If there is magic on this planet, it is contained in water.
Life on Earth began deep in the ocean and water remains the primary element needed to support that life.
We cherish water, but we also fear it—and for good reason: it can be unpredictable and dangerous as well as serene and beneficial. Our ancestors believed deities and spirits ruled the seas, the rivers, even the rain, lakes, springs, and wells. Appease the divine and, perhaps, you would be protected from the many aqueous perils…or not.
Powerful and incomprehensible, the oceans were thought to be the home of many monstrous creatures—sea serpents and dragons; the Norse Kraken, Greek Charybdis, Japanese Isonade, Biblical Leviathan. Rivers have monsters, too, like the Yacumama of the Amazon River or the malevolent zin, who live in the Niger River. As for lakes, even if you’ve never heard of the Welsh afanc, you know the Scottish Loch Ness monster.
The waters of the world were also believed to contain mythological creatures whose behaviors were as inconstant as our feelings about the mysteries of the deep. As Jane Yolen has said, “It is the allure of the beautiful, unattainable, mysterious Other. In every culture in every clime, there are stories of such creatures in the oceans, rivers, ponds, wells. Water is such a mutable, magical substance itself, the human imagination simply cannot believe it’s not peopled as the earth is. We want there to be such underwater civilizations and—not finding them—we invent them and then turn around and believe in our own invention.”
Tales have been told since ancient times of marine beings who were tricksters, brought misfortune, or lured humans to certain death. Some had wondrous voices, but to hear their enchanting songs or charmed speech could be fatal. Yet in other stories they were said to save sailors from drowning, grant wishes, or bestow treasure. Even if their actions were disastrous for humans, merfolk seem
amoral rather than evil. Since they are not human, why should they even comprehend our ideas of ethicality? Humans who understand such standards, often ignore them—especially when it comes to their conduct with mermaids, selkies, and others.
The seas were supposedly home for, among others, mermaids, mermen—usually, but not always, half human and half picine—sirens, the Nereids, and selkies. Other fantastic beings—like kelpies, naiads, morgens, rusalki, the Lorelei, the Nix, the Undine—were various nymphs, spirits, and shapechangers who inhabited rivers and lakes.
What is surely the best-known mermaid story, “Den lille havfrue” (“The Little Mermaid”), was written in 1836 by the Danish author Hans Christian Andersen. Published in 1837 in Denmark, it was translated into English by H. P. Paull in 1872. Despite its emphasis on Christian morality, pain and suffering, an unhappy ending, and a conclusion intended to frighten children, most of us seem to forget those aspects and remember it differently: the mermaid sacrifices her voice to persist in following her true love, who she marries and lives with (we assume) happily ever after. Maybe we read or heard bowdlerized versions, but many of us were thus impressed—unless we read or re-read the original Andersen story. When Disney’s animated The Little Mermaid came along in 1989, we were happy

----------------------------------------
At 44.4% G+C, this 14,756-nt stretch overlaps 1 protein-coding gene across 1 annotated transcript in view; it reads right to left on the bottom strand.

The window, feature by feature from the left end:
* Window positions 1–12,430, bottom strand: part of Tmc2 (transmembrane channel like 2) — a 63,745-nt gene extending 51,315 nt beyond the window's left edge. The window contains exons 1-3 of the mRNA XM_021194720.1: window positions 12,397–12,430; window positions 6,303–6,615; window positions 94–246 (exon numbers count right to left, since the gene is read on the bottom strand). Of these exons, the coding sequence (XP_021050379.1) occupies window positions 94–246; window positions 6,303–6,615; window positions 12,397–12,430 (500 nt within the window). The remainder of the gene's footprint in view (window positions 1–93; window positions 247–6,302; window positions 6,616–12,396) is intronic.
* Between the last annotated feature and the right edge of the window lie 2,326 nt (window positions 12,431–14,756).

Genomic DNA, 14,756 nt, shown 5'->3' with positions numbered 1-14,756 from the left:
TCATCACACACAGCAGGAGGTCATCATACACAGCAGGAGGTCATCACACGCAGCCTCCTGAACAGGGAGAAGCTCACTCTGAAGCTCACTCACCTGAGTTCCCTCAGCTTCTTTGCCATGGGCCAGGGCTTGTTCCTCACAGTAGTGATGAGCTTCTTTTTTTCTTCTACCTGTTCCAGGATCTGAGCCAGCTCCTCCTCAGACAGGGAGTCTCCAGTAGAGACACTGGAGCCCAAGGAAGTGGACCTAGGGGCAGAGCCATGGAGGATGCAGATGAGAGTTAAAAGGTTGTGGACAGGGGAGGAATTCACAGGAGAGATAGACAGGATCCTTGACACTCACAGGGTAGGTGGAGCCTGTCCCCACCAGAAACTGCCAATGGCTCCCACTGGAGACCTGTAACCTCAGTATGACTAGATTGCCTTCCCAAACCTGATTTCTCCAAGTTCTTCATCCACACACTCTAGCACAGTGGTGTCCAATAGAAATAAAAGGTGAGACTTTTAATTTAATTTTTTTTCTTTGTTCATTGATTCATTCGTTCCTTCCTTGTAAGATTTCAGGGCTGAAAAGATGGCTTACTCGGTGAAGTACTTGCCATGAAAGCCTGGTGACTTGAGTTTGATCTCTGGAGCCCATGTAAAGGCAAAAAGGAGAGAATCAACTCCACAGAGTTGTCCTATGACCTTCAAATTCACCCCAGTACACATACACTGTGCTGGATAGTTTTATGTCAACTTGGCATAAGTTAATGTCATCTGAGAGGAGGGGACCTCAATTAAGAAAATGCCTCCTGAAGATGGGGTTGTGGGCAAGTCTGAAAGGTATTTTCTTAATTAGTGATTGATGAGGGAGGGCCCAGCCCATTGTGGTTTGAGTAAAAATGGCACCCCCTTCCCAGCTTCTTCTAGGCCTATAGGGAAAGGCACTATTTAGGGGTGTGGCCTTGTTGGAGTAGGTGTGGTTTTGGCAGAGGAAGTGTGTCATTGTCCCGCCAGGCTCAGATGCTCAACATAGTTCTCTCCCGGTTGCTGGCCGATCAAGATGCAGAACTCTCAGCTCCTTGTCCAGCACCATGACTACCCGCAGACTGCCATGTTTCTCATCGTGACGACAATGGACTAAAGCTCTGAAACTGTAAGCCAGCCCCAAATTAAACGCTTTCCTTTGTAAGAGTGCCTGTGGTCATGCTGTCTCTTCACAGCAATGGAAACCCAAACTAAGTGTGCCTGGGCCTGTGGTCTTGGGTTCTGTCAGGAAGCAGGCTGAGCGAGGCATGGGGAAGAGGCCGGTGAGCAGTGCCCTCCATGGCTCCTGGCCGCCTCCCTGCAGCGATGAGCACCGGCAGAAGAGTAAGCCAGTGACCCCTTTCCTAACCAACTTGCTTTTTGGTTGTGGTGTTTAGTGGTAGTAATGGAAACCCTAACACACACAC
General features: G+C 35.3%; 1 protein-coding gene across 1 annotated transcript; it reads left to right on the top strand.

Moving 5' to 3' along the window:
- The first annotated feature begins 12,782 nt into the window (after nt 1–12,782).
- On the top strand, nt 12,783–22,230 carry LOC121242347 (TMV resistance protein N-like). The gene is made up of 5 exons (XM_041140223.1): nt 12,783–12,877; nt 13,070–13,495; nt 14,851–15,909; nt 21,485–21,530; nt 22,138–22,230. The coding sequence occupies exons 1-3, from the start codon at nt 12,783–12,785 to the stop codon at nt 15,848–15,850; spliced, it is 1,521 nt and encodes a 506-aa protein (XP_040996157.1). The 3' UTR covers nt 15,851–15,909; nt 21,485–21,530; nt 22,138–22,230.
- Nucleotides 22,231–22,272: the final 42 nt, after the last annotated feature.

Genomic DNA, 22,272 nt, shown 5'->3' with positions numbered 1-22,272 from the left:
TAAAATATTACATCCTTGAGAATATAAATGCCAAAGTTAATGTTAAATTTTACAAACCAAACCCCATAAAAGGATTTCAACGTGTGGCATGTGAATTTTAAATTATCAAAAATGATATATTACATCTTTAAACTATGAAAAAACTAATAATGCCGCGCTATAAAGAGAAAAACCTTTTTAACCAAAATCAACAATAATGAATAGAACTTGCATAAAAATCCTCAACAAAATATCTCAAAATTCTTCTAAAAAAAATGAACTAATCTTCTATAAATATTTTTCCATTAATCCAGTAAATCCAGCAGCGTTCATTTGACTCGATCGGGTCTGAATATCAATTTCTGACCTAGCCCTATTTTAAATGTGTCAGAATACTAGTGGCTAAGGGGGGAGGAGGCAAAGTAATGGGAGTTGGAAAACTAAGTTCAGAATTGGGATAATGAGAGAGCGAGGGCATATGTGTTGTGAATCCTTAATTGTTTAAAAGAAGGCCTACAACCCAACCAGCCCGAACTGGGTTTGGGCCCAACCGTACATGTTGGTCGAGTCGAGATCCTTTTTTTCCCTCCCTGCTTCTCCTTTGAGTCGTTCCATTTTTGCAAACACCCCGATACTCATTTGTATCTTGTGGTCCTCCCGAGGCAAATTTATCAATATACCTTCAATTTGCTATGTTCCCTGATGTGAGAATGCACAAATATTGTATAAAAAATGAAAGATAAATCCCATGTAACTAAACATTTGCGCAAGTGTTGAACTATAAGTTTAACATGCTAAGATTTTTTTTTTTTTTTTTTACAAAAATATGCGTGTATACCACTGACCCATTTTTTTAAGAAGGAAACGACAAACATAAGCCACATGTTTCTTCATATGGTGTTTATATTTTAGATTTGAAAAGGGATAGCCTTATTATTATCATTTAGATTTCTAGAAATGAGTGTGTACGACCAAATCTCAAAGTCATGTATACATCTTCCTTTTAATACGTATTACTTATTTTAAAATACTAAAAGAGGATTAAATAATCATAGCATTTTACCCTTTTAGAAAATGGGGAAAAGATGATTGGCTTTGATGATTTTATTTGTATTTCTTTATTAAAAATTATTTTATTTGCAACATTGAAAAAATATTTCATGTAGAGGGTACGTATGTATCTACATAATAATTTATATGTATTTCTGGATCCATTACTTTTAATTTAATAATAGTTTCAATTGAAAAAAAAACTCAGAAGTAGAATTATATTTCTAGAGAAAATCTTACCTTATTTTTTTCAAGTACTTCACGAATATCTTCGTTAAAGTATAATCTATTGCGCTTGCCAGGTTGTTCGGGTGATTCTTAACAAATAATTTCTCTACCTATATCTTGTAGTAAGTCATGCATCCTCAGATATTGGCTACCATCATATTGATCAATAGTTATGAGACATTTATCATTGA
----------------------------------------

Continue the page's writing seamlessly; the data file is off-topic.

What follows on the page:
to accept Ariel, a rebellious and determined heroine who was, perhaps, not as independent as one might hope, but still no passive princess.
Earlier in the twentieth century, science fiction provided us with a new type of marine being: humans physically modified to breathe under water. And, skating somewhere between fantasy and science fiction, new concepts of undersea-living people—either related to humans or from a different genetic family altogether—arose. Human science has learned a great deal about the oceans, but we still have much to learn; there is still plenty of room to speculate.
And don’t forget DC’s comic-book superhero Aquaman. Since his creation in 1941, the character has had a wide range of incarnations and storylines, but his basic powers include the ability to live in the ocean depths, communicate with sea creatures, and swim at extremely high speed.
This anthology doesn’t offer any of Aquaman’s adventures or, for that matter, any finned red-haired teenagers wearing seashell bras. But it does present twenty-two wonderful fantasy and science-fiction stories involving many variations of merfolk. If there is any unifying theme beyond that, it may be transformation. Water is, after all, constantly changing.